Essex County Council

Essex County Council

When Essex County Council (ECC) replaced its performance pay scheme with Essex Pay – a single rate system based on the job role and zones that aligned with external market rates – in 2019, it hoped it would overcome the disparity in pay and become competitive with other local authorities.

ESS also brought in a social care capability framework, which based pay for its 2,342 employees in the social care sector on professional capability. The aim was to improve retention and recognise performance by ensuring staff pay reflected their capability, providing clear progression pathways, ensuring a fair and consistent measurement of performance and supporting individual development needs.

However, a review of feedback from employees a year after launching the new pay scheme found that there was confusion between having pay grades and zones alongside a single spot salary. In addition, when ESS began its first pay benchmarking exercise in 2020 for the entire workforce on Essex Pay, it became apparent that in order to be competitive in the market for all roles, not all salaries would increase at the same rate.

This conflict between the pay schemes began to outweigh the benefits, so ESS decided to evolve Essex Pay. The council’s aim was to create a “fair and transparent pay scheme” that aligned with the market rates. To do this, it removed the pay zones concept and introduced a dynamic pay review, whereby staff salary increases only occurred when it was necessary to maintain a market fiftieth percentile in the relevant roles.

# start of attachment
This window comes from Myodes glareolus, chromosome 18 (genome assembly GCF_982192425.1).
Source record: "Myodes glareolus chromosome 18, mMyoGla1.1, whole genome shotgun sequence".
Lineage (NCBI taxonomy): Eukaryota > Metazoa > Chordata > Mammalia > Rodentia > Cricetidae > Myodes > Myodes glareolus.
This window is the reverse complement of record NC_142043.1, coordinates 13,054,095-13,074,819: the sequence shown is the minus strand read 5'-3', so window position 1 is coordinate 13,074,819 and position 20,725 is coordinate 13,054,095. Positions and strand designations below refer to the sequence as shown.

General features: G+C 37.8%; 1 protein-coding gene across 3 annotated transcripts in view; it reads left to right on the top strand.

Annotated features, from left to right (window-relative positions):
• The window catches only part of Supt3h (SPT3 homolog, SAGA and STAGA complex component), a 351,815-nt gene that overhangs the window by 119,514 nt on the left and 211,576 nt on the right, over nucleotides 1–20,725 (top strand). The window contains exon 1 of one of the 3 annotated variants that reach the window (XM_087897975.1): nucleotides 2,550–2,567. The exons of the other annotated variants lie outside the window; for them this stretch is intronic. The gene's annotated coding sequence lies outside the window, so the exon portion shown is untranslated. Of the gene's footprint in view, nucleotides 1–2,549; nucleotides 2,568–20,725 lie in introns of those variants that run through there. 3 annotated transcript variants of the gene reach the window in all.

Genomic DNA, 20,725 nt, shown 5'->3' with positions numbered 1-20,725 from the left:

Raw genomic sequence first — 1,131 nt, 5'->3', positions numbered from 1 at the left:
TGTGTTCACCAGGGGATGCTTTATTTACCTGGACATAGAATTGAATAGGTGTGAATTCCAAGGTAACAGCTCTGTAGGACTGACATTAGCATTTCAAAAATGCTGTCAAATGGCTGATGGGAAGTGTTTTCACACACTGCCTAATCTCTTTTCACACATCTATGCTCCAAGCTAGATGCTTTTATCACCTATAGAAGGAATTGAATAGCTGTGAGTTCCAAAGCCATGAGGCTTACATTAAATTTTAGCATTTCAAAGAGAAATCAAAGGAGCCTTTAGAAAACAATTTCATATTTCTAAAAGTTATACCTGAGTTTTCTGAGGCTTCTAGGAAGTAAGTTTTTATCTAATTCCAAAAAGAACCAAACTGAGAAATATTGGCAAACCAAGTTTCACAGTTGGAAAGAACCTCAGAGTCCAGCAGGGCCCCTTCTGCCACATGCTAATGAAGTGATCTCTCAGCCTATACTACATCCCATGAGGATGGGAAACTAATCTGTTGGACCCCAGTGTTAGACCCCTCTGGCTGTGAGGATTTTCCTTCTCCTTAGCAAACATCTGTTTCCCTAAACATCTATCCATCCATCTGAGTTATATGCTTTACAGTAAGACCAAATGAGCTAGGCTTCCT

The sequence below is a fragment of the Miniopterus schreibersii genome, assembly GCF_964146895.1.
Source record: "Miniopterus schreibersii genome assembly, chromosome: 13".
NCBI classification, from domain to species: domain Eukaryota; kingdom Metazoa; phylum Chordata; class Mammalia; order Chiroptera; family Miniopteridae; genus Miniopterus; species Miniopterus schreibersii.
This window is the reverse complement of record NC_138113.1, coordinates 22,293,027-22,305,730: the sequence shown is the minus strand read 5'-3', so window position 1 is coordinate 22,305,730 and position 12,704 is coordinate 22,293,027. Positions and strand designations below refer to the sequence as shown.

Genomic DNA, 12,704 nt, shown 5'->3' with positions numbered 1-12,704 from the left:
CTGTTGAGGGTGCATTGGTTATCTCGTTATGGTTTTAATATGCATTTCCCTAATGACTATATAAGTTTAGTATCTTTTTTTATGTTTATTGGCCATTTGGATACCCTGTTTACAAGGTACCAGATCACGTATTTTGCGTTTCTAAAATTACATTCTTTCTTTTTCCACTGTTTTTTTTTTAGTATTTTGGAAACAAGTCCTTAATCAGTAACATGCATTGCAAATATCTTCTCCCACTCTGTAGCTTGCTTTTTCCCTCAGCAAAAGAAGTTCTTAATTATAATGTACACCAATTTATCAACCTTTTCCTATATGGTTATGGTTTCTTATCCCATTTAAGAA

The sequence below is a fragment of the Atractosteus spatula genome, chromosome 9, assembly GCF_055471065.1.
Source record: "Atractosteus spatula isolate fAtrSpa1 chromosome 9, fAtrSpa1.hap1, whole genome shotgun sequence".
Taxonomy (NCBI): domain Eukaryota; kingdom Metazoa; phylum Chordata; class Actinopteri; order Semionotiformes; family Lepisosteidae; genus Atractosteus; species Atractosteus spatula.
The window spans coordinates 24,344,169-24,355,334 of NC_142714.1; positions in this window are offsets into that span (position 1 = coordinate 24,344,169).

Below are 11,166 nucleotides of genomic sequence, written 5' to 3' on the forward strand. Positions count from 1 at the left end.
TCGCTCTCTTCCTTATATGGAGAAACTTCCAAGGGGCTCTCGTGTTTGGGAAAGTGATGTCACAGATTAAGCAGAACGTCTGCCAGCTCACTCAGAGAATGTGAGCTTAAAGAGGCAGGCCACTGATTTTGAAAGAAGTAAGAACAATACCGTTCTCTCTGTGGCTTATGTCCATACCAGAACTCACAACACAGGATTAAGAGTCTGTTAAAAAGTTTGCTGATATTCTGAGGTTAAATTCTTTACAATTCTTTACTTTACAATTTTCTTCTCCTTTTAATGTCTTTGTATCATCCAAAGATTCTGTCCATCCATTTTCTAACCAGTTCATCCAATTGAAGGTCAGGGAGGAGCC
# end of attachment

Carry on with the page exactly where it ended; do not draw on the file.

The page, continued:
Throughout the process, ESS held live virtual events for managers and employees to communicate its rationale behind the changes; explain the impact; and help them understand why not everyone would receive a pay increase. It also engaged with trade unions in order to gain buy in and address any concerns. In March 2021, the council went on to launch Essex Pay Standards, which set out its commitment to “transparency, fairness and affordability”.

As well as pay, ESS also reviewed its recognition offer. It engaged with employees through forums and panels to understand how its people wanted to be recognised and what this should “look and feel like”. As a result a ‘recognition in the moment’ toolkit was developed to encourage not only manager-to-employee recognition, but peer-to-peer and employee-to-manager as well. This was alongside various monetary, non-financial and social awards.

Both initiatives proved to be successful for ESS. Increased awareness of the refreshed recognition process has seen a 100 per cent increase in people using it. While the evolved pay scheme not only helped address the council’s gender pay gap, it saw the number of employees on protected salaries decrease, reducing inequity.

Listening to employees and ESS’s emphasis on fairness and transparency impressed the judges. They said that “given the scope of the challenge, the complexity of the change and the subsequent positive impact for the council and its staff” made the council a worthy winner.